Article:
Re-Building My Portfolio | Part 1 | Creating the Roadmap


This post is part of an on-going series that brings you behind the scenes as I Re-Build my personal design portfolio from the ground up. Each entry in the series is intended to be both a glimpse into my process and a reflection on what it means to design one’s body of work.


Perfection is the Danger that Doesn’t Exist Unless you Make It

As a creative person, I’ve always been bad at one thing in particular — showing my work.

It sounds fairly counterintuitive. Wouldn’t I want to show everything off to the world every step of the way?

The short answer is a definitive, “No.”

At least, that’s been the case for the better part of my adult life to date.

You see, I’m what you might call a ‘chronic perfectionist’ or a ‘tinkerer.’ My projects become mini-obsessions in that I pick and play, adjust and tune them until a moment comes when I just have to put them down and move on.

The sad truth is that a project will never actually be ‘perfect.’ The context around them will continue to change, you’ll get better at your craft, and the passage of time will render many things outdated naturally.

It’s the hardest lesson I’ve had to learn as a designer and I’m still working on letting go of the perfectionist tendencies that sometimes plague my work.

Let’s Build a Portfolio!

As a way to further break me of my bad habits, I’m going to write an ongoing series of posts that bring you behind the scenes of my personal design work. I’ll slowly reveal my projects over time by re-building my portfolio from the ground up.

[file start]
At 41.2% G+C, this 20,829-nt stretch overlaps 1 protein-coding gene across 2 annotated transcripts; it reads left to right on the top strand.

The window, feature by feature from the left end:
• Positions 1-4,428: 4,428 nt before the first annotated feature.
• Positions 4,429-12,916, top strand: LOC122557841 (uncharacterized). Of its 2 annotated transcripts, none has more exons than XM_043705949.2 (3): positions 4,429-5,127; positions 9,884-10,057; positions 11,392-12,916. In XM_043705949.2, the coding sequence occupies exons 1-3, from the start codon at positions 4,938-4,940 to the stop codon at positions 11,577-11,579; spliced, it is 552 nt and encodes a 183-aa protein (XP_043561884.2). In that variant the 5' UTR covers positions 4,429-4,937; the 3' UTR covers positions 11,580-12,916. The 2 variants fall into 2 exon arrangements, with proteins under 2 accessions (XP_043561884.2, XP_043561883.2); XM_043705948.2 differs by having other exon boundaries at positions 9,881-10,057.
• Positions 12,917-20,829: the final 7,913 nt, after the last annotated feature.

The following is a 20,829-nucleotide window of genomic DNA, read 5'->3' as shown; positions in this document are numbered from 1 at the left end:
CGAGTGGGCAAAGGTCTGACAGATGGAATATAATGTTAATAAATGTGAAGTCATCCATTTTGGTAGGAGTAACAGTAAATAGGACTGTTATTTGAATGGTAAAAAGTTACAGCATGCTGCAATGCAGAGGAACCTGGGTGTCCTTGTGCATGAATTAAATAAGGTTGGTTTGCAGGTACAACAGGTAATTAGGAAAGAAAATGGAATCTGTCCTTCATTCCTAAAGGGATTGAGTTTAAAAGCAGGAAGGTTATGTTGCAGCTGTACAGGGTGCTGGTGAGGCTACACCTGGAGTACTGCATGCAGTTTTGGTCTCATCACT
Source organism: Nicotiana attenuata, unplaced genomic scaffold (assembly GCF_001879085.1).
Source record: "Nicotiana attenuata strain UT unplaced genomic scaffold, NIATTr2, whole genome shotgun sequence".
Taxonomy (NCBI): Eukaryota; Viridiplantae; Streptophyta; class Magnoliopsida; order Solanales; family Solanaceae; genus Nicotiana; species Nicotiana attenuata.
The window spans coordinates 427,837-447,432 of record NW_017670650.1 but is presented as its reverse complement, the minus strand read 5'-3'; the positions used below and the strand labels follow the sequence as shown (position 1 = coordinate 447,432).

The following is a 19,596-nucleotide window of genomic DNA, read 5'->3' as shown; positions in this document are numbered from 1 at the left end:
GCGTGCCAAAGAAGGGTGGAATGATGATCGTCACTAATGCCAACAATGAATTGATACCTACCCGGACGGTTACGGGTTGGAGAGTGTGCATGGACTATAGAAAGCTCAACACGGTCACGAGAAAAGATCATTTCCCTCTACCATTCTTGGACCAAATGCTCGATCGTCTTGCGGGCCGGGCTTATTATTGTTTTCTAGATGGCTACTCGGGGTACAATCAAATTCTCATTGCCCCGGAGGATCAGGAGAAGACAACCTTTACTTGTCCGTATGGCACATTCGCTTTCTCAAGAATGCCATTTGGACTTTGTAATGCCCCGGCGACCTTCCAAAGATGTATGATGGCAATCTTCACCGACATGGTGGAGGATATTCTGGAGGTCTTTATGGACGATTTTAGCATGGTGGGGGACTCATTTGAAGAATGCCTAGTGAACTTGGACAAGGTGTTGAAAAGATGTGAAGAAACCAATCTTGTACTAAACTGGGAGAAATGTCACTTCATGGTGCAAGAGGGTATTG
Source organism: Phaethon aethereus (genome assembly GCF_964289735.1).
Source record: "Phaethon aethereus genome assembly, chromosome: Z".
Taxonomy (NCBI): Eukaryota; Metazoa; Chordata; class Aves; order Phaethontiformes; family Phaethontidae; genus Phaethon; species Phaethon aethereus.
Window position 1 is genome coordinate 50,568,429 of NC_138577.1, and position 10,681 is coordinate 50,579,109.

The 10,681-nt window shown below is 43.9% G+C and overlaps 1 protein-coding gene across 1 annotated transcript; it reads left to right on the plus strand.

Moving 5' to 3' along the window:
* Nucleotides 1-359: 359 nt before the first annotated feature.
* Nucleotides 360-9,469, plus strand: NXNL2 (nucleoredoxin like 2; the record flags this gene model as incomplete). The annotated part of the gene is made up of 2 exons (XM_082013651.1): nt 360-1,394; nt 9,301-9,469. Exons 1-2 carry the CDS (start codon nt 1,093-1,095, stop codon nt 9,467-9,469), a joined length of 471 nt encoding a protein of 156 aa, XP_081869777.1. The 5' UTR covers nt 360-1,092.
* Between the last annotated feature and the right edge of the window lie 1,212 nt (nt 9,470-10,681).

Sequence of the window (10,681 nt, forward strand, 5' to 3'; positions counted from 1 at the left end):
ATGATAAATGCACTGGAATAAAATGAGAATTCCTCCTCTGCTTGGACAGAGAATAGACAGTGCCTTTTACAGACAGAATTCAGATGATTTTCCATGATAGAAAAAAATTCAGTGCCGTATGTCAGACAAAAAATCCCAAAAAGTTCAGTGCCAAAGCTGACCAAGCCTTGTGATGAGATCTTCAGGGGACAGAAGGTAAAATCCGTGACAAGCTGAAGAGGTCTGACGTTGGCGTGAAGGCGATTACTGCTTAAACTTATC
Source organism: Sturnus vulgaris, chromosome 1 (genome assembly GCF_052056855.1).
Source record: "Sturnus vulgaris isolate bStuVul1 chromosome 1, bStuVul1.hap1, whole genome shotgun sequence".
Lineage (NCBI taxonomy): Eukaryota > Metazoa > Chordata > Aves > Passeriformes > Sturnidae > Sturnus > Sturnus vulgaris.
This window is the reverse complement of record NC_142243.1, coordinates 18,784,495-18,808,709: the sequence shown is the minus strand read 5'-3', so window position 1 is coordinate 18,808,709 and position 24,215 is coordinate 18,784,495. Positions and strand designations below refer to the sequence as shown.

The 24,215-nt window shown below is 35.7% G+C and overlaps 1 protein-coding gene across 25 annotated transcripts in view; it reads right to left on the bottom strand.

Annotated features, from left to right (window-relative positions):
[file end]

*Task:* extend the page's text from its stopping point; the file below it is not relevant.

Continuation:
My goal is to show you my work, and not just the finished work mind you, the messy sketches, process designs and everything in between. I’ll be tweaking some of the designs along the way, testing out new techniques I’ve learned since I first designed them.


The design process is rarely a straight path. It’s full of windy trails, dead, ends, pit stops, and road blocks. This series is here as the first step to describe my own process as I rebuild my portfolio from the ground up.

Where to Start?

This first post is about how I start and conceptually plan out a portfolio.

The focus is on defining the goals, parameters, and mindset for what comes next. Now, a raw, uncensored look at what it takes to make a new portfolio.

Here. we. go.

The Steps

For me, there are five steps I consider in the creation of a design portfolio. In the end, it comes down to:

  1. Gather your work

  2. Assess what you have

  3. Plan the overall vision

  4. Build what you still need

  5. Assemble your work for display


These steps may differ for you, but when I began to consider the methods I’ve used in the past to develop my own portfolio, I simply reverse engineered what worked before. It should be noted that this assumes that you already have some design projects under your belt. If not, that’s okay. You’ll just need to do more heavy lifting later in the process.

Projects... Assemble!

If I were say, trying to build the best team possible to do almost anything (ie. win a game, create a product, provide a service, defeat Thanos), I’d certainly want to know what I have to work with first.

So think of it like this — you’ve probably done a lot of design work before. It might have been through school, work, side projects, sketching outside, or any other number of things, but it exists.


I started this process by considering what I’ve done before. I went into my files and started with all of the personal projects. Fortunately, I’ve done a fairly good job in the past of archiving my work.

After I recognized a project, I immediately wrote it down on an index card. I only included the project title, type of project, and the year it was designed. This level of information will help give context to the decisions I make later.

An important note that I should touch on — this portfolio will only be for my personal design work outside of the 9-to-5 positions I’ve held. The reason for this is primarily to do with the fact that my work is mine. As I develop my story through the execution of the portfolio, I need complete control over all of the work I’ve produced.